A Turnpike Utopia:
Poems to Resist Environmental Destruction for Profit and War
by Sam Friedman
Central Jersey Coalition Against Endless War,
46 pages, Available from the author at firstname.lastname@example.org.
Written as a fundraiser. Price: whatever you can afford
(at least $3 to cover costs).
BACK IN THE 1950s as a high school student, I had to read Edwin Markham’#8221;s “The Man with the Hoe.” What happened was exactly like Emily Dickinson described: the top of my head blew off!
Later, when a professor asked how I came to be involved with fair housing issues, American Indian activism, feminism and so forth, I gave him a copy of “The Man with the Hoe.” I distinctly remember that he did not lose the top of his head, not even when reading
Time’#8221;s tragedy is in that aching stoop;
Through this dread shape humanity betrayed,
Plundered, profaned, and disinherited,
Cries protest to the Judges of the world,
A protest that is also prophecy.
I often wonder how, in those innocent high school years of mine, such a political poem could have “changed the chemistry of my soul” to use Denise Levertov’#8221;s phrase from The Poet in the World.
I lived in an environment where there were no newspapers, no television and an extraordinary amount of religious fundamentalism.
Whatever mysterious communication took place between me and Markham’#8221;s poem that day was an important first step that helped set the direction of my life towards social justice. Throughout my professional life as planner and now as a working poet, I have always been drawn to the poetry of protest, especially when I have had the privilege of knowing their authors.
Sam Friedman and I came to know each other through our friendship with Hunter Gray, who moderates several private, online social action groups, and who has written articles for this magazine.
A few years ago, I volunteered to review Sam’#8221;s draft manuscript of some new poems and began to pay closer attention whenever he posted poetry online during our various discussions. He is a man intimately grounded in the urban world and its issues of AIDS, workers’#8221; rights, racism, the mistreatment of immigrants, and so forth.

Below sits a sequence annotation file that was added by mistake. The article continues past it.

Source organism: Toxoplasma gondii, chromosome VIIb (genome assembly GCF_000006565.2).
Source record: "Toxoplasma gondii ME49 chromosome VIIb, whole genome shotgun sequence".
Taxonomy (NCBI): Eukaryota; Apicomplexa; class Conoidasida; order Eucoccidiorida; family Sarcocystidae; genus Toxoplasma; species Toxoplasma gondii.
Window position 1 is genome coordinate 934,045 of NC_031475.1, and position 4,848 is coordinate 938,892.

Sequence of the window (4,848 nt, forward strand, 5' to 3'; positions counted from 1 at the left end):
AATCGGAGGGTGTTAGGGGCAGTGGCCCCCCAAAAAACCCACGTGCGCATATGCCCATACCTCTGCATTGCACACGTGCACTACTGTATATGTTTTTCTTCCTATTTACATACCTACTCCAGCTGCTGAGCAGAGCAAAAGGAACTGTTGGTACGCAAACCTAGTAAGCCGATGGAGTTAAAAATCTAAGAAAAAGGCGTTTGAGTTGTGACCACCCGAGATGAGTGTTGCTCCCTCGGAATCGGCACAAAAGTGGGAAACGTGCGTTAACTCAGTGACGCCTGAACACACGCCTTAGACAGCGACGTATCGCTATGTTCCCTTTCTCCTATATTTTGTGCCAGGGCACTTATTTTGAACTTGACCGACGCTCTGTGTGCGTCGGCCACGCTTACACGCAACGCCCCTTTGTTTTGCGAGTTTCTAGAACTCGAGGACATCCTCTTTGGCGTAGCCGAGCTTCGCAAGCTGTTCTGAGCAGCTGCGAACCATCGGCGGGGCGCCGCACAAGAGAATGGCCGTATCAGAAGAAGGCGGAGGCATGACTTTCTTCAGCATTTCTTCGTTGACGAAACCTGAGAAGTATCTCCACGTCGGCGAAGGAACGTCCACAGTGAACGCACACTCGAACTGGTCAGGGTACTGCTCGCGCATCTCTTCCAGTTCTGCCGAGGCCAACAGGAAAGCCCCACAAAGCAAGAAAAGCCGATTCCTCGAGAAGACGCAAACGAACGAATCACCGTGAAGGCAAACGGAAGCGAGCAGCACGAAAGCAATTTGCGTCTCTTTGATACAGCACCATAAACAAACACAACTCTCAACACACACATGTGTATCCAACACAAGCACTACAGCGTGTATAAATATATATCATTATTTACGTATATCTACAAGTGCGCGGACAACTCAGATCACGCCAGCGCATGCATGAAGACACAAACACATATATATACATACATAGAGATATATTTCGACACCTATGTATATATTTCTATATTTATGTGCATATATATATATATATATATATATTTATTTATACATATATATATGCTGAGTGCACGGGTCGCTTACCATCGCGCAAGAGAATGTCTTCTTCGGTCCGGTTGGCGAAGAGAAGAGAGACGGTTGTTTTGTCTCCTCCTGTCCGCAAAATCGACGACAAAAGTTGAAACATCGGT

In “Pledge of a ‘Good American,’#8221;” he is not afraid to goad the reader into taking more responsibility than “…pledg[ing] to do nothing but vote. I particularly liked “After, On the Way to Thereafter,” where he uses his poet’#8221;s good craft to describe how he builds his global city:
…I may write a paper on AIDS,
or hug and console
a stranger or friend.
My evening, perhaps, put our heads in the oven
as we clean a community stove,
or I may weave a poem, or rest overlong,
or whatever seems needed and fun
as we build our embraceable
new global city
from the petals and rootings of dreams.
The poems I love best in this chapbook are seven ekphrastic poems, or picto-poems. Another practitioner of this form is the Anishinaabe poet, Dr. Kimberly Blaeser, professor in the English Department of the University of Wisconsin.
Sam’#8221;s short poem “Tuna” best illustrates the blending of words and image. The poet asks, “…do they turn bellies up / as they float into extinction / dreaming of sushi bars without sushi / of weeping humans / without their dead to eat?” Just below the two stanzas of the poem is a graphic photograph of a dead tuna. I wish the image could have been in color, as dreadful as that would be!
The title poem, “A Turnpike Utopia,” is either a little playful or tongue in cheek. It took me awhile to chuckle! But that photograph of hundreds of ducks clogging an intersection was too good to be true. Read this poem aloud! Savor these lines:
…they quack forth their horror
at ponds full of benzene,
they weep for their rivers
all covered with scum.
The geese seize the White House
as ducks fill the Senate:
…Their guano makes fertile
the halls and the rostra,
replacing the bullshit
where money once reigned.
My favorite of Sam’#8221;s eckphrastic poems came to be “Second Negation: Notes on the Day after the Revolution.” “What the hell do we do next?’#8221;’#8221; the poet continually asks, in the face of a photograph looking like it came from Cairo’#8221;s Tahrir Square during the Arab Spring uprisings. “How will we live our meanings…? / How do we unleash the sleeping poetry? the smothered power to create / that waits like crabgrass / in the brains and hands of everyone…?” And towards the end, the poet — honest yet hopeful, has the courage to say,
I ponder the epic mistakes our revolutionary
is undoubtedly making
even as I rove, wander and scribble
through the rubble, the wonders, and the
as crabgrass pushes aside the arid asphalt
of Madison Avenue
to seek its sun.
In the introduction, Paul Sauers rightfully praises Sam’#8221;s ability to “connect the dots between Wall Street, dying fish… [and] grotesquely profitable fossil fuel energy companies…” I would add to this praise that it is Sam’#8221;s strong vision that shines through our nights, as in “August Outage”:
In my five hours wandering without electrons
on the midtown streets of Manhattan,
in the ghetto core of Plainfield, NJ,
and throughout the long bus-sit between,
I hear no hostility,
share confusion, water, and thoughts
with many strangers,
make many friends
of the moment
of this moment when solidarity flowers,
this moment nested between years
of shoving, pressure,
November/December 2013, ATC 167